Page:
At 1.75 petaflop per second, the Cray XT5 toppled the 18-month reign of IBM's Roadrunner supercomputer.

Antone Gonsalves, Contributor

November 16, 2009

3 Min Read

The Cray XT5 supercomputer known as Jaguar has won the title of world's fastest computer, ending the 18-month reign of IBM's Roadrunner.

An upgrade from quad-core to six-core Opteron processors from Advanced Micro Devices boosted Jaguar's performance to 1.75 petaflop per second, easily surpassing Roadrunner's 1.04 petaflop/s, according to the biannual Top500 list released Monday at the SC09 Conference in Portland, Ore. A petaflop/s refers to 1 quadrillion calculations per second.

Jaguar, located at the the Department of Energy's Oak Ridge Leadership Computing Facility, came close to beating Roadrunner in the two previous Top500 lists. This time, however, Roadrunner's performance fell from 1.105 petaflop/s in June due to a repartitioning of the system. Roadrunner, which was crowned No. 1 in June 2008 after becoming the first supercomputer to break one petaflop/s, is located at the Los Alamos National Laboratory.

Jaguar, which has nearly a quarter of a million CPU cores, has a theoretical peak capability of 2.3 petaflop/s. The Linpack benchmark is used in determining the rankings of the Top500 list compiled by researchers at the University of Mannheim, Germany, NERSC/Lawrence Berkeley National Laboratory, and the University of Tennessee, Knoxville.

Coming in at No. 3 in the latest Top500 list was another upgraded Cray XT5 system. Known as Kraken, the supercomputer, located at the National Institute for Computational Sciences/University of Tennessee, achieved a speed of 832 teraflop/s. A teraflop/s is a trillion calculations per second.

No. 4 was the IBM BlueGene/P supercomputer located at the Forschungszentrum Juelich in Germany. The BlueGene/P, the fastest computer outside of the United States, achieved 825.5 teraflop/s. The system was No. 3 in the previous Top500 list.

Rounding out the top five was the the new Tianhe-1, which means River in Sky, at the National Super Computer Center in Tianjin, China. The system is used for research in petroleum exploration and simulation of large aircraft designs. It is the highest ranked Chinese system ever and is a hybrid design with Intel Xeon and AMD graphics processors used as accelerators. Each node consists of two AMD GPUs attached to two Intel Xeon chips.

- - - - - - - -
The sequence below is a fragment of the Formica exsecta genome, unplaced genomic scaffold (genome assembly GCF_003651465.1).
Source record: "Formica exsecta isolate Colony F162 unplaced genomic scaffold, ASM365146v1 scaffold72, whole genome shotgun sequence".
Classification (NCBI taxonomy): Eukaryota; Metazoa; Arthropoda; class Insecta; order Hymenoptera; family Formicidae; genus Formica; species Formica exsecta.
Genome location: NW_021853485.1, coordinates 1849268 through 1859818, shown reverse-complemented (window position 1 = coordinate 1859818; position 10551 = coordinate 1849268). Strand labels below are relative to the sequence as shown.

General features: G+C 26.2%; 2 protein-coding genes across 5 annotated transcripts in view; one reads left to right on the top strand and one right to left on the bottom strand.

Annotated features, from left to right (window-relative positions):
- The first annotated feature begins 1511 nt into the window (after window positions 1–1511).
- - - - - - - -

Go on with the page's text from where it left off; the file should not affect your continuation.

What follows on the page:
The only other new system among the top 10 supercomputers is a Sun Microsystems blade system at the Sandia National Laboratories. Called Red Sky, the Sun Blade system reached 423 teraflop/s.

Overall, the world's supercomputers are getting faster. The entry level of the latest list moved up to 20 teraflop/s from 17.1 teraflop/s. The last system would have ranked No. 336 in the previous Top500 list six months ago.

The number of systems using Intel processors increased slightly to 402 from 399 in June. IBM Power processors are the second most commonly used processor family among the Top500 with 52 systems, down from 55 in the previous list. AMD's Opteron family is third with 42 systems, one less than in June.

IBM and Hewlett-Packard continue to sell the bulk of systems on the list. HP accounts for 210 system versus IBM's 186 system. HP was also the No. 1 seller in June.

In terms of speed, however, IBM remained the clear leader with 35.1% of installed total performance, down from 39.4% six months ago. HP is second with 23%, down from 25.1%. Other vendors with more than 5% installed total performance include Cray, 15.9%, and SGI, 6.6%.

The United States is the leading consumer of supercomputers with 277 of the Top500 systems, down from 291 in June. Europe's share rose to 153 from 145. Asia accounts for 50 systems, up from 49.

The latest Top500 list is the 34th edition of the closely watched ranking. The list will be formally presented Tuesday at the SC09 Conference.

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